I went up the steps to the bazaar and took hold of one and began to examine it.
While I was thus engaged an acquaintance came by, he nodded and called up to me. I let the waistcoat hang and went down to him. He was a designer, and was on the way to his office.
"Come with me and have a glass of beer," he said. "But hurry up, I haven't much time. . . . What lady was that you were walking with yesterday evening?"
"Listen here now," said I, jealous of his bare thought. "Supposing it was my fiancée."
"By Jove!" he exclaimed.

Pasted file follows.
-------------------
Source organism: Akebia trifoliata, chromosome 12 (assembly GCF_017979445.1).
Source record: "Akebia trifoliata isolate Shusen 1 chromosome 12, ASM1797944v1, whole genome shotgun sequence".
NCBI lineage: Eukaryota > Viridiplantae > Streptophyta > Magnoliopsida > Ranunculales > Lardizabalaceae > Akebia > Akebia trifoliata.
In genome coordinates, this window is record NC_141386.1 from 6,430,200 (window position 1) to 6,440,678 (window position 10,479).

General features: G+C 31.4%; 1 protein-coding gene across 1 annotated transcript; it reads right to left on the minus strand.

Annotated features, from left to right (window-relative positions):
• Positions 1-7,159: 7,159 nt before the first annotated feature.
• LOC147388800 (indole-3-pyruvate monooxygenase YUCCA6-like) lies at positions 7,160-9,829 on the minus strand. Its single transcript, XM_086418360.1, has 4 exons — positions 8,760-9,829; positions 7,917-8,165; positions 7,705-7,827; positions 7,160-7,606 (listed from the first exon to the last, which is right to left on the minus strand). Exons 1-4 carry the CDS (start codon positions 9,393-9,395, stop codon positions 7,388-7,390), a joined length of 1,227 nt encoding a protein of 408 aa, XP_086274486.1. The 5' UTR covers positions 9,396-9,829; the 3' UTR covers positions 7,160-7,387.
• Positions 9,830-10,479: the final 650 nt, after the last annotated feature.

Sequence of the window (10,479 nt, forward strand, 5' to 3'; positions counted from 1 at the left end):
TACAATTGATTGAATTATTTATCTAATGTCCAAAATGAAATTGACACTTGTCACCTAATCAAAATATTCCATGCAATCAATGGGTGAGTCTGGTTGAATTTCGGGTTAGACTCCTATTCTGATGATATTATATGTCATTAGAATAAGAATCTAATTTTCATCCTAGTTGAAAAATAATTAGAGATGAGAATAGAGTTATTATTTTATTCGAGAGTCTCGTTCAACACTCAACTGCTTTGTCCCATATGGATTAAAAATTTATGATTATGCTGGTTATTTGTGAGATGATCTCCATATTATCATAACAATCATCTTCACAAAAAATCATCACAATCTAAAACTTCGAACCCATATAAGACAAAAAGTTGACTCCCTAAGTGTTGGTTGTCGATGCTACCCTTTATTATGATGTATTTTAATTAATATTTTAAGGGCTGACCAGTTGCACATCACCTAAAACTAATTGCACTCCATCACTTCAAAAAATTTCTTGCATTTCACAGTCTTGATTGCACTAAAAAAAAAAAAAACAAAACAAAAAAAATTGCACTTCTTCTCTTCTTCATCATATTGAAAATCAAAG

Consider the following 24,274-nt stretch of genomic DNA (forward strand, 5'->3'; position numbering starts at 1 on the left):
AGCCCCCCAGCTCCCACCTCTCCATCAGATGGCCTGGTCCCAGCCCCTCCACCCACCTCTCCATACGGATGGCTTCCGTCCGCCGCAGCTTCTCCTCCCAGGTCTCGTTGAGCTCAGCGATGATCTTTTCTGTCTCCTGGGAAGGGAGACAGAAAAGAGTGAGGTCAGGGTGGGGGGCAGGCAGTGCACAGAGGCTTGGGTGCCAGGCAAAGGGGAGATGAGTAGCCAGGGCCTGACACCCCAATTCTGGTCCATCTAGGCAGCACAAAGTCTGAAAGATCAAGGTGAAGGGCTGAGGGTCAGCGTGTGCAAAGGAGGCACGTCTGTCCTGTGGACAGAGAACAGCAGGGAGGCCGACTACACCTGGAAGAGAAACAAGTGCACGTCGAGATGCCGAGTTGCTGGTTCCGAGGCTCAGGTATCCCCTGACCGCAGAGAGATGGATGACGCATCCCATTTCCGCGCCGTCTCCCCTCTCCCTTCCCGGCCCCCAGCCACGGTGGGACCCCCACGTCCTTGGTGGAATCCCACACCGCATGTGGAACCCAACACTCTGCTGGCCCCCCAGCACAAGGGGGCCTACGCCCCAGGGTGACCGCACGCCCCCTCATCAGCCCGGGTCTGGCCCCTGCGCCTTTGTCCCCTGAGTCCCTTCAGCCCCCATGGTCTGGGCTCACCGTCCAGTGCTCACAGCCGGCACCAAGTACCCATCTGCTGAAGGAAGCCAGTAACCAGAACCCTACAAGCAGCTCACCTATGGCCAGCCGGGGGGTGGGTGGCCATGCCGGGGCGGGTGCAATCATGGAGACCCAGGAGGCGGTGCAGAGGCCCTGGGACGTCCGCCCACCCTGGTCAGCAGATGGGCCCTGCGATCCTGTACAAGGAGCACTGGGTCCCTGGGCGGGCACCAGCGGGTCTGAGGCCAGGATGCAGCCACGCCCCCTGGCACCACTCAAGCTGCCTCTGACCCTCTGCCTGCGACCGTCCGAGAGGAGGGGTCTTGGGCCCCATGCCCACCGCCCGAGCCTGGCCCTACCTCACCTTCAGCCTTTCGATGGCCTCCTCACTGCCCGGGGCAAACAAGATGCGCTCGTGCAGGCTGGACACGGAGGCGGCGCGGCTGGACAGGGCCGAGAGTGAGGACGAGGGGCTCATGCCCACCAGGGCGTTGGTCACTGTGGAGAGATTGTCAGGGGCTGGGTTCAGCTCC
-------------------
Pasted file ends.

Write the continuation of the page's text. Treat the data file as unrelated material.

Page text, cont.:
"Yes; it was all settled yesterday evening."
This nonplussed him completely. He believed me implicitly. I lied in the most accomplished manner to get rid of him. We ordered the beer, drank it, and left.
"Well, good-bye! Oh, listen," he said suddenly. "I owe you a few shillings. It is a shame, too, that I haven't paid you long ago, but now you shall have them during the next few days."
"Yes, thanks," I replied; but I knew that he would never pay me back the few shillings. The beer, I am sorry to say, went almost